Seven Steps in Answering Essay Questions

 

General Rules:

A.  Your essay should consist of five paragraphs:  An introductory paragraph, three in the body, and  a conclusion.  General length should be two to three typed double-spaced pages, or three to four handwritten pages.

B.  Length is not nearly as important as content; but don't cut corners for the sake of brevity.  Remember, a long essay may not be a good essay, but a short essay is rarely a good essay.

1.  Analyze the question by circling all the important words.  Take sufficient time to be sure you know exactly what the question is asking you to do.  Determine the definition (or use) of important words.

2. Collect and sort your information.  Jot down any ideas and details that pertain to the question.  Organize ideas into categories or groups.

3.  Develop your thesis.  Every essay must have a thesis that you plan to develop and prove.  Your thesis is your personal opinion on the topic stated in the question.  Your essay will be organized and written so that it proves your thesis.

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Your thesis is a statement, and should not necessarily be confined to a single sentence.  In many instances, it is impossible to state a clearly defined thesis in a single sentence.

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 Your thesis should appear in the first paragraph of your essay, shortly after the introduction.  It is important that the reader understands your position immediately.

4.  Write your introduction.  Begin with a broad general statement, then explain or focus on the topic of the question.  Next, state your thesis.  The introduction should answer two questions:  (1) What is the question? and (2) What is the thesis?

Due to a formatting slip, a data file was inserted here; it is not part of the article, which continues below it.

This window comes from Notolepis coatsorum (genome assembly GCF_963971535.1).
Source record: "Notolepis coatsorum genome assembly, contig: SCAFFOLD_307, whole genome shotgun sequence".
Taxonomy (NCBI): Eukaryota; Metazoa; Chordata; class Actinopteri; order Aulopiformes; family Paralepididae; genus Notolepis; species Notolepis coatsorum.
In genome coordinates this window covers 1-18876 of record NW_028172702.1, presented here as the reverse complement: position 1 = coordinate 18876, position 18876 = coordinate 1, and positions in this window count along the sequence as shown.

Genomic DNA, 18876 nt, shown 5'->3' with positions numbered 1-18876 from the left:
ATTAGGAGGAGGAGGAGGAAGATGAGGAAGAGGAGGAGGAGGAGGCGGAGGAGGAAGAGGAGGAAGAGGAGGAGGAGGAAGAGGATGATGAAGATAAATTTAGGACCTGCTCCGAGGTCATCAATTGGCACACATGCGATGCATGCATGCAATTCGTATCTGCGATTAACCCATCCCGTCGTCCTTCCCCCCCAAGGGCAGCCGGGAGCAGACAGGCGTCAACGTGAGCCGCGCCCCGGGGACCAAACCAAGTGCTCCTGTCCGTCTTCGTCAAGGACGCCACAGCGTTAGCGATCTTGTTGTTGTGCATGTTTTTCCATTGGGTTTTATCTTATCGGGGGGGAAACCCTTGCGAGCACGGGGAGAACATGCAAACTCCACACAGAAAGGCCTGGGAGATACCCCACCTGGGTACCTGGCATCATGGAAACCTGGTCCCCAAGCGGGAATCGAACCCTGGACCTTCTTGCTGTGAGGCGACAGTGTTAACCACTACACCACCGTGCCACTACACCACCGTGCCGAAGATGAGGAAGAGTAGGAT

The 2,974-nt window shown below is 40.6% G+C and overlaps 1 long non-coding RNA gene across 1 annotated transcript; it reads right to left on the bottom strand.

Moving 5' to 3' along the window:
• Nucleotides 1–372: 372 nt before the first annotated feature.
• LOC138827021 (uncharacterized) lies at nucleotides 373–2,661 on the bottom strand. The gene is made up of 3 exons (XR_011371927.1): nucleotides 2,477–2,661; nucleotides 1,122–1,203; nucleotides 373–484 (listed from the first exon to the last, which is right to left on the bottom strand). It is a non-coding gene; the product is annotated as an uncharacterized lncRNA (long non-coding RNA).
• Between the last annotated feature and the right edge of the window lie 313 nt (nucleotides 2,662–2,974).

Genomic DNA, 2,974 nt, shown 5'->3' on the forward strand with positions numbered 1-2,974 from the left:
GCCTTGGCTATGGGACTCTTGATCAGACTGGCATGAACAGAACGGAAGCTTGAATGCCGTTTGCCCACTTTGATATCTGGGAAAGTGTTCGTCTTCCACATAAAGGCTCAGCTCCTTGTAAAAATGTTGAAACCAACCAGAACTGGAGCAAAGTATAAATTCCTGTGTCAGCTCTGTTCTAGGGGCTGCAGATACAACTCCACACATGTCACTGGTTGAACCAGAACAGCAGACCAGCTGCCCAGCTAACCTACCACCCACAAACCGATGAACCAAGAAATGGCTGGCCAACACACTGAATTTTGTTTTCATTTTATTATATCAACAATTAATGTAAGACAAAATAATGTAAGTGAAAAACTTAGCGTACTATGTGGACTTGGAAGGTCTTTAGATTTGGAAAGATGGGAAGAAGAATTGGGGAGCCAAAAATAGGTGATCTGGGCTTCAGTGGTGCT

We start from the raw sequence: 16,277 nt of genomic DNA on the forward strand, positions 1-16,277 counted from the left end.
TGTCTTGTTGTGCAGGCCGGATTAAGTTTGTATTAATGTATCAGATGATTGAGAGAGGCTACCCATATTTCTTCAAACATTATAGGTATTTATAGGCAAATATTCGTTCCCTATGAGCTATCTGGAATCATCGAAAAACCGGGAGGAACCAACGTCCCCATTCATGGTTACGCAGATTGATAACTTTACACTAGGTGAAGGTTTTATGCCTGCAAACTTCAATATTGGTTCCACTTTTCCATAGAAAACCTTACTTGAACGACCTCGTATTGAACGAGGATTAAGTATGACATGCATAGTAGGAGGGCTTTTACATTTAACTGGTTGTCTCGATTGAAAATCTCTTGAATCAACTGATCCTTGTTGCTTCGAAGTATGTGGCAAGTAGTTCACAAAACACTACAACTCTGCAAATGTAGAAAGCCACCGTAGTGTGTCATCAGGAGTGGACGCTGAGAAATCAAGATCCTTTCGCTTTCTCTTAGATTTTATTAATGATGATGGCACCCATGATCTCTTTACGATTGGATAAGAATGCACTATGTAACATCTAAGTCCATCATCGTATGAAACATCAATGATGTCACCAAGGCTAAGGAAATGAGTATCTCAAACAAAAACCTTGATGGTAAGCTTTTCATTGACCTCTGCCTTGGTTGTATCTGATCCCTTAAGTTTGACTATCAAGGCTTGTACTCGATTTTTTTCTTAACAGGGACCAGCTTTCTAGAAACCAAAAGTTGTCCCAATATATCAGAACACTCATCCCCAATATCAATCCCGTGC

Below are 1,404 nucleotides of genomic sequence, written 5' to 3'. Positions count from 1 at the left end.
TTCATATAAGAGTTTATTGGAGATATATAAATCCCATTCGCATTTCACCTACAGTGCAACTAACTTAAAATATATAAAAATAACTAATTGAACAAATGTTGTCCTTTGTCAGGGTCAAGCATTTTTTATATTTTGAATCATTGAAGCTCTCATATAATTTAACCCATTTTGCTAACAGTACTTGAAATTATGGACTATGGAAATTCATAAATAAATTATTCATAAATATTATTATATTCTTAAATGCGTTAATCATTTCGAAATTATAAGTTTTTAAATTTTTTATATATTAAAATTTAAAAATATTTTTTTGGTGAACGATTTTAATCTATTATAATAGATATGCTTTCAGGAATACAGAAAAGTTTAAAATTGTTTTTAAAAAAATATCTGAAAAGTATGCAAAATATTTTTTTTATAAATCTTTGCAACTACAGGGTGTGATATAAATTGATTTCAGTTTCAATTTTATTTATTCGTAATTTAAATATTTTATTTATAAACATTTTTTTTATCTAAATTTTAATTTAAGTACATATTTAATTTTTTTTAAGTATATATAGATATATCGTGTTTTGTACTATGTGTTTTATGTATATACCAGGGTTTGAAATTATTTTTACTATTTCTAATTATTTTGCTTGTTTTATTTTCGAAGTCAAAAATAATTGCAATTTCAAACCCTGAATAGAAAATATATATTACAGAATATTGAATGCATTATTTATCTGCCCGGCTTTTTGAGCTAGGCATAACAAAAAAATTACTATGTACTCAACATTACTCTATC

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   The introduction is like a flashlight beam.  The beam catches the reader with a broad light, forces the reader to focus on the question, then narrows into a specific thesis.

5.  In the body of your essay, write several paragraphs that present, prove, and support your thesis.  Your ideas should be presented in a logical sequence.  Every major idea should be presented in its own paragraph.  It should be clearly stated in a separate sentence and supported with details, facts, or examples in at least four sentences.

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You should organize your essay from the least important to the most important idea.

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Each set of facts should be in a separate paragraph.

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You should refute arguments that are contrary to your thesis.  This is important!! If you ignore conflicting arguments, your reader will assume you are uninformed, and your grade will suffer substantially.

6.  Write your conclusion.  The conclusion is important as it holds your essay together. You should restate your major ideas and then restate your thesis in broad context, but do not repeat it verbatim. Also, do not restate major ideas in detail, or introduce new information.  Your purpose is to summarize and conclude.

7.  Read over your essay. Take sufficient time to correct problems in writing.  Look for correct spelling, punctuation, complete sentences, subject-verb agreement, pronoun-antecedent agreement, consistent verb tense, and transitions.